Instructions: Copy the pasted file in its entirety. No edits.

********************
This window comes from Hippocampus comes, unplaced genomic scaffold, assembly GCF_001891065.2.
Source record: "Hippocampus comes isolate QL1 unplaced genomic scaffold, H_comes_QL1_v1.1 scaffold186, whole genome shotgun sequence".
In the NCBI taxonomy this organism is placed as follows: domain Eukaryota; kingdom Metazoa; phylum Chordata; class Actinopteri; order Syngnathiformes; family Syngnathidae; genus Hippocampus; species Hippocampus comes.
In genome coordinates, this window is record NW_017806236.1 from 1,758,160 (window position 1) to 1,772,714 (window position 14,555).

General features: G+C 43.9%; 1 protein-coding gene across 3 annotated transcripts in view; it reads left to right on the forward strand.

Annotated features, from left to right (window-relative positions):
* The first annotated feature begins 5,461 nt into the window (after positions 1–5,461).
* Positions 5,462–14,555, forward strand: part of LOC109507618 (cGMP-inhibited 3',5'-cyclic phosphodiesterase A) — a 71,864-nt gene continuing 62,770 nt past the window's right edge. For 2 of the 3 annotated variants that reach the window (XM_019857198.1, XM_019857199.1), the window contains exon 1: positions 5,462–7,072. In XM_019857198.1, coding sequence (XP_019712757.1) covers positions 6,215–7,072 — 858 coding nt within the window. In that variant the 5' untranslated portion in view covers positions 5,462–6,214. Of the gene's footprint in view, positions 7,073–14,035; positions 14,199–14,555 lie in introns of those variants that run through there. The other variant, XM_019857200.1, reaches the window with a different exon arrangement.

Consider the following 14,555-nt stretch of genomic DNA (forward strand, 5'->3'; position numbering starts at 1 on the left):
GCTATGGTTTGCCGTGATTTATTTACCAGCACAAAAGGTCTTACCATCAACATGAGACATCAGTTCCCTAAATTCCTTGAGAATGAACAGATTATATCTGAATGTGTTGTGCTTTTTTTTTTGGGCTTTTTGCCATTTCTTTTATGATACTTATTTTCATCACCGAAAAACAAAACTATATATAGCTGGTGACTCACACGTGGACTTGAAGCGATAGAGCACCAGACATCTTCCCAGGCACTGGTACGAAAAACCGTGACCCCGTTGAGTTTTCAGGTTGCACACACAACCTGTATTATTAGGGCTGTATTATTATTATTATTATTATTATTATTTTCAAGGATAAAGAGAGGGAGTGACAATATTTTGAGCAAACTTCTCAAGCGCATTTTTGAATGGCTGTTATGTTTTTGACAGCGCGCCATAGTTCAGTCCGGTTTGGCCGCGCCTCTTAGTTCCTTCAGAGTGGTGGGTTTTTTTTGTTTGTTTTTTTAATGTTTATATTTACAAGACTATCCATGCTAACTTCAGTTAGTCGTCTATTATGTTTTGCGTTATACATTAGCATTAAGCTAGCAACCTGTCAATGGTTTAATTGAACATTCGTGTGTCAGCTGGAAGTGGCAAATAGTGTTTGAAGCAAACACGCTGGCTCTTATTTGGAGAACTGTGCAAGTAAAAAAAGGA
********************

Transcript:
This window comes from Hippocampus comes, unplaced genomic scaffold, assembly GCF_001891065.2.
Source record: "Hippocampus comes isolate QL1 unplaced genomic scaffold, H_comes_QL1_v1.1 scaffold186, whole genome shotgun sequence".
In the NCBI taxonomy this organism is placed as follows: domain Eukaryota; kingdom Metazoa; phylum Chordata; class Actinopteri; order Syngnathiformes; family Syngnathidae; genus Hippocampus; species Hippocampus comes.
In genome coordinates, this window is record NW_017806236.1 from 1,758,160 (window position 1) to 1,772,714 (window position 14,555).

General features: G+C 43.9%; 1 protein-coding gene across 3 annotated transcripts in view; it reads left to right on the forward strand.

Annotated features, from left to right (window-relative positions):
* The first annotated feature begins 5,461 nt into the window (after positions 1–5,461).
* Positions 5,462–14,555, forward strand: part of LOC109507618 (cGMP-inhibited 3',5'-cyclic phosphodiesterase A) — a 71,864-nt gene continuing 62,770 nt past the window's right edge. For 2 of the 3 annotated variants that reach the window (XM_019857198.1, XM_019857199.1), the window contains exon 1: positions 5,462–7,072. In XM_019857198.1, coding sequence (XP_019712757.1) covers positions 6,215–7,072 — 858 coding nt within the window. In that variant the 5' untranslated portion in view covers positions 5,462–6,214. Of the gene's footprint in view, positions 7,073–14,035; positions 14,199–14,555 lie in introns of those variants that run through there. The other variant, XM_019857200.1, reaches the window with a different exon arrangement.

Consider the following 14,555-nt stretch of genomic DNA (forward strand, 5'->3'; position numbering starts at 1 on the left):
GCTATGGTTTGCCGTGATTTATTTACCAGCACAAAAGGTCTTACCATCAACATGAGACATCAGTTCCCTAAATTCCTTGAGAATGAACAGATTATATCTGAATGTGTTGTGCTTTTTTTTTTGGGCTTTTTGCCATTTCTTTTATGATACTTATTTTCATCACCGAAAAACAAAACTATATATAGCTGGTGACTCACACGTGGACTTGAAGCGATAGAGCACCAGACATCTTCCCAGGCACTGGTACGAAAAACCGTGACCCCGTTGAGTTTTCAGGTTGCACACACAACCTGTATTATTAGGGCTGTATTATTATTATTATTATTATTATTATTTTCAAGGATAAAGAGAGGGAGTGACAATATTTTGAGCAAACTTCTCAAGCGCATTTTTGAATGGCTGTTATGTTTTTGACAGCGCGCCATAGTTCAGTCCGGTTTGGCCGCGCCTCTTAGTTCCTTCAGAGTGGTGGGTTTTTTTTGTTTGTTTTTTTAATGTTTATATTTACAAGACTATCCATGCTAACTTCAGTTAGTCGTCTATTATGTTTTGCGTTATACATTAGCATTAAGCTAGCAACCTGTCAATGGTTTAATTGAACATTCGTGTGTCAGCTGGAAGTGGCAAATAGTGTTTGAAGCAAACACGCTGGCTCTTATTTGGAGAACTGTGCAAGTAAAAAAAGGA